AGO Opinion 93072

September 3, 1993
Opinion 93072

Issuing Arrest Warrants for Non-Jailable Offenders

Department of Labor

Don Stenberg, Attorney General
William Howland, Assistant Attorney General

A representative of the Department of Labor (Department) spoke with the Sarpy County Attorney's office regarding a prosecution of a violation of the Wage and Hour Act (Act). See Neb. Rev. Star. SS 48-1201 to 48-1209 (1988). With certain exceptions, the Act requires that "every employer shall pay to each of his or her employees wages at the minimum rate of four dollars and twenty-five cents per hour." Neb. Rev. Stat. S 48-1203(q) (Cum. Supp. 1992). An employer who violates § 48-1203 is guilty of a Class IV misdemeanor. Neb. Rev. Star. S 48-1206(2) (1988). A Class IV misdemeanor is punishable by a maximum fine of $500, and imprisonment may not be imposed. Neb. Rev. star. § 28-106 (Cum. Supp. 1992).

"It shall be the duty of the county attorney of the county in which any violation of the Wage and Hour Act occurs to prosecute the same in the district court in the county where the offense occurred." Neb. Rev. Stat. S 48-1206(3) (1988) (emphasis added).

The Sarpy County Attorney's office advised the Department that it was unable to prosecute the case. It was explained to the Department that because a violation of S 48-1203 is not a jailable offense, an arrest warrant could not issue and that the office, therefore, had no method of securing the presence of an accused in court. The Sarpy County Attorney's office also informed the Department that it believes that a district court would not give a Class IV misdemeanor charge the attention it deserves. The Department has asked this office whether an arrest warrant may be issued for one violating the provisions of § 48-1203.

We are confident that the District Court must and would give appropriate attention to a Class IV misdemeanor. District courts have both chancery and common law jurisdiction and such other jurisdiction as the Legislature may provide. Neb. Const. art. V, S 9. Except as otherwise provided, the district courts have general jurisdiction in all matters, both civil and criminal. Neb. Rev. Stat. S 24-302 (1989). The Supreme Court has declared that a district court in the exercise of its original, as distinguished from appellate, jurisdiction is empowered to try and determine misdemeanors. Ottev. State, 172 Neb. ii0, 108 N.W.2d 737 (1961). Although the district courts and county courts generally have concurrent original jurisdiction over misdemeanors and infractions, Neb. Rev. Stat. ~ 24-517(5) (Cum. Supp. 1992), the Legislature has chosen to vest jurisdiction over Act violations solely in the district courts. This it may do. The district courts and prosecutors are bound by that legislative decision.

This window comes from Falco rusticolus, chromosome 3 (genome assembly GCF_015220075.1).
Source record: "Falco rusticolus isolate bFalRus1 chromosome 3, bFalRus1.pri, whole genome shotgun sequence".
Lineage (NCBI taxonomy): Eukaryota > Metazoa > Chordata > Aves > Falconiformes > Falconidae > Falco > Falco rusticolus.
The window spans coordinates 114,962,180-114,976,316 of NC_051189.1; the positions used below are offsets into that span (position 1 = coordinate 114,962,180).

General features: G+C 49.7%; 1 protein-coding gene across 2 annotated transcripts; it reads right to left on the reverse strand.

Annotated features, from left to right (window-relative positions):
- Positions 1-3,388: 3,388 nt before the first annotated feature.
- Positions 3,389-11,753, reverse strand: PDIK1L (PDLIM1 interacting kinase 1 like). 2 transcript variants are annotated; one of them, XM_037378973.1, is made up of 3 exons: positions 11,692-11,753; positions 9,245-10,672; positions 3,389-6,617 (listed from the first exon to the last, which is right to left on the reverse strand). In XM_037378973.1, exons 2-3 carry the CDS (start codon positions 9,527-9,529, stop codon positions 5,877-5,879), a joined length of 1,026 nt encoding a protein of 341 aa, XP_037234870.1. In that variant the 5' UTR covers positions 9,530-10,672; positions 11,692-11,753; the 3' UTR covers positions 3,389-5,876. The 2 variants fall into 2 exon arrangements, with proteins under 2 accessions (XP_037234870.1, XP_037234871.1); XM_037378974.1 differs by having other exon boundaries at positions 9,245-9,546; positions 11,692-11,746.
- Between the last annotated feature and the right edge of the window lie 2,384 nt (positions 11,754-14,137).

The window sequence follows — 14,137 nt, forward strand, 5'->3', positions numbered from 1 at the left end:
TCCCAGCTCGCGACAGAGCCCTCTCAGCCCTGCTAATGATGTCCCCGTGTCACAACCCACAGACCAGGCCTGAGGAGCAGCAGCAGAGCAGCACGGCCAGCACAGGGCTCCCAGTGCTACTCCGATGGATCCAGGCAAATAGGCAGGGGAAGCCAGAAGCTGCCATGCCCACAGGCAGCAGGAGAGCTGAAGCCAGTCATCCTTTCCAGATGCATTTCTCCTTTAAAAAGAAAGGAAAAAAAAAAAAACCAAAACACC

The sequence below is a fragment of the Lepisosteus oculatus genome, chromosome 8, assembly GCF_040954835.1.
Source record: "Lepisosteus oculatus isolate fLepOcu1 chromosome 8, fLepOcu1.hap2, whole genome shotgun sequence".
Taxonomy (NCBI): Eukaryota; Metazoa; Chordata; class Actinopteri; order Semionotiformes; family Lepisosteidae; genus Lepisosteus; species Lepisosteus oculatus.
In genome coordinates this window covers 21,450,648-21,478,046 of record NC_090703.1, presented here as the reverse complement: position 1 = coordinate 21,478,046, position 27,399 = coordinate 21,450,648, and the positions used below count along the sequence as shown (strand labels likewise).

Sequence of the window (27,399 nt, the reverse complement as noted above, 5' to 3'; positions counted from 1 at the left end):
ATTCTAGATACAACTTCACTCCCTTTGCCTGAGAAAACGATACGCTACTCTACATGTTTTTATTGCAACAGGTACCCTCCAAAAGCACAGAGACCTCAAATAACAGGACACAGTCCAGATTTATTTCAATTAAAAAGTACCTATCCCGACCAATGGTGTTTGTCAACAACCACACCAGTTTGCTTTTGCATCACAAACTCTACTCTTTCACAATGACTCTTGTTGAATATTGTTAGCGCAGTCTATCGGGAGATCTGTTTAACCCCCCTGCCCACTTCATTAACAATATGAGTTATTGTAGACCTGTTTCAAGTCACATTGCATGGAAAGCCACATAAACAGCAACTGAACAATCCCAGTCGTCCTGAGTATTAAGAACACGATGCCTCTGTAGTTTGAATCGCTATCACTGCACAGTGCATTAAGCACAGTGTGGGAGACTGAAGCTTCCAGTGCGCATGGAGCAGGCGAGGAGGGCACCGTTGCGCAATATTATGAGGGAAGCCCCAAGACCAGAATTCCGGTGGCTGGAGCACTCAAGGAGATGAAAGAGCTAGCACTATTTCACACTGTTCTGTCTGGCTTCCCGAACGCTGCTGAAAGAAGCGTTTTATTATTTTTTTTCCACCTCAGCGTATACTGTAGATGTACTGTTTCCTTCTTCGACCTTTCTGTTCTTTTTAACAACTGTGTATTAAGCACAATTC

The Nebraska statutes are clear on the question of whether a warrant may be issued for one allegedly a Class IV misdemeanant."Judges of the district court and judges of the county court ~hall have power to issue process for the apprehension of any person charged with a criminal offense." Neb. Rev. Stat. ~ 29-403 (1989). "Whenever a complaint shall be filed with the magistrate, charging any person with the commission of an offense against the laws of this state, it shall be the duty of such magistrate to issue a warrant for the arrest of the person accused, if he shall have reasonable grounds to believe that the offense charged has been committed." Neb. Rev. Stat. § 29-404 (1989). The statutes make no distinction between felonies and misdemeanors or jailable and non-jailable misdemeanors. All that is required for the issuance of an arrest warrant is the filing of a complaint and an affidavit setting forth probable cause to believe that the person sought to be arrested committed an offense against the laws of this state.

We are unable to discover any constitutional impediment to arresting persons accused of committing non-jailable offenses. In Gladden v. Roach, 864 F.2d 1196 (5th Cir. 1989), the court held that requiring one to post bond as a condition-of release when he or she has been arrested for a non-jailable offense does not offend due process. As the court explained, "The purpose of requiring that a defendant post bail as a pre-condition of release following arrest is to insure the defendant's attendance at trial." Id. at 1200. In a leading treatise, it was observed: